Bern’s Kunstmuseum and Bonn’s Bundeskunsthalle announced that they will for the first time show a selection of works from Cornelius Gurlitt’s art collection in two exhibitions opening in November, four years after the secret cache in his Munich apartment first grabbed headlines.
The show opening at Bern’s Kunstmuseum on 2 November (until 4 March 2018) will focus on the “degenerate” art seized from German museums in an operation masterminded by the Nazi Propaganda Minister Joseph Goebbels. Cornelius’s father, Hildebrand Gurlitt, was one of four dealers appointed to sell the art the Nazis hated abroad. Bern will also show art by Gurlitt’s family. Cornelius’s aunt Cornelia Gurlitt and his great-grandfather Louis Gurlitt were both artists whose work survived in his collection.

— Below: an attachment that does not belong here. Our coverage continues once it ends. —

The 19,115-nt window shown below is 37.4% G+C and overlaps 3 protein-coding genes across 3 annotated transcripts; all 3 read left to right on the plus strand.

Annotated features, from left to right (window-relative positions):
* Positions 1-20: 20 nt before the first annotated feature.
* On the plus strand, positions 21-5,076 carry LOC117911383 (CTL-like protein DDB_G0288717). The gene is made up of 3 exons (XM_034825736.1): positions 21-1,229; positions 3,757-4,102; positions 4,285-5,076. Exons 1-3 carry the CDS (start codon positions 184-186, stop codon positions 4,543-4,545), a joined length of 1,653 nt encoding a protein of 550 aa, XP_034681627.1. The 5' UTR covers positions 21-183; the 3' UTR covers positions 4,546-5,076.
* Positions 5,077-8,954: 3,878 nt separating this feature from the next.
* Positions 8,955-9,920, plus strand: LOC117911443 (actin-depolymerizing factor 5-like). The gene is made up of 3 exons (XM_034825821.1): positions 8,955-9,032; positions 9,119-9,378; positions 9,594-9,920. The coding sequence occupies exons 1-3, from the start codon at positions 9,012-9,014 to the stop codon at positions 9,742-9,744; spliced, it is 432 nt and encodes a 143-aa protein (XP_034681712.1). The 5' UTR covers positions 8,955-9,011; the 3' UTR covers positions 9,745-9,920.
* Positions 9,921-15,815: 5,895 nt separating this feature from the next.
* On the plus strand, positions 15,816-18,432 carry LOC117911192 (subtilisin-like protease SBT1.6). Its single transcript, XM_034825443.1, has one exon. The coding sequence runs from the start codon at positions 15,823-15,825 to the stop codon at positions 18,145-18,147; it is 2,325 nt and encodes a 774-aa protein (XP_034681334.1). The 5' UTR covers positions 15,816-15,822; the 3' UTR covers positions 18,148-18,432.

The show at Bonn’s Bundeskunsthalle, opening on 2 November (until 11 March 2018), will focus on Nazi art plunder and provenance research. The exhibition will then transfer to Bern and later to Berlin, where it is planned to show at the Martin Gropius Bau in autumn 2018. A joint committee will oversee both exhibitions and is examining further potential venues.
Gurlitt’s collection comprises about 1,500 works, including art by Claude Monet, Paul Cézanne, Ernst Ludwig Kirchner, Otto Dix and Gustave Courbet. He died on 6 May 2014, weeks after undergoing heart surgery, leaving his entire wealth to the Bern Kunstmuseum.
Since its discovery and seizure by customs officials, the hoard has been hidden from view in an art storage facility near Munich. The exhibitions were delayed because Gurlitt’s cousin Uta Werner contested his will. Her challenge was finally dismissed by a Munich court in December.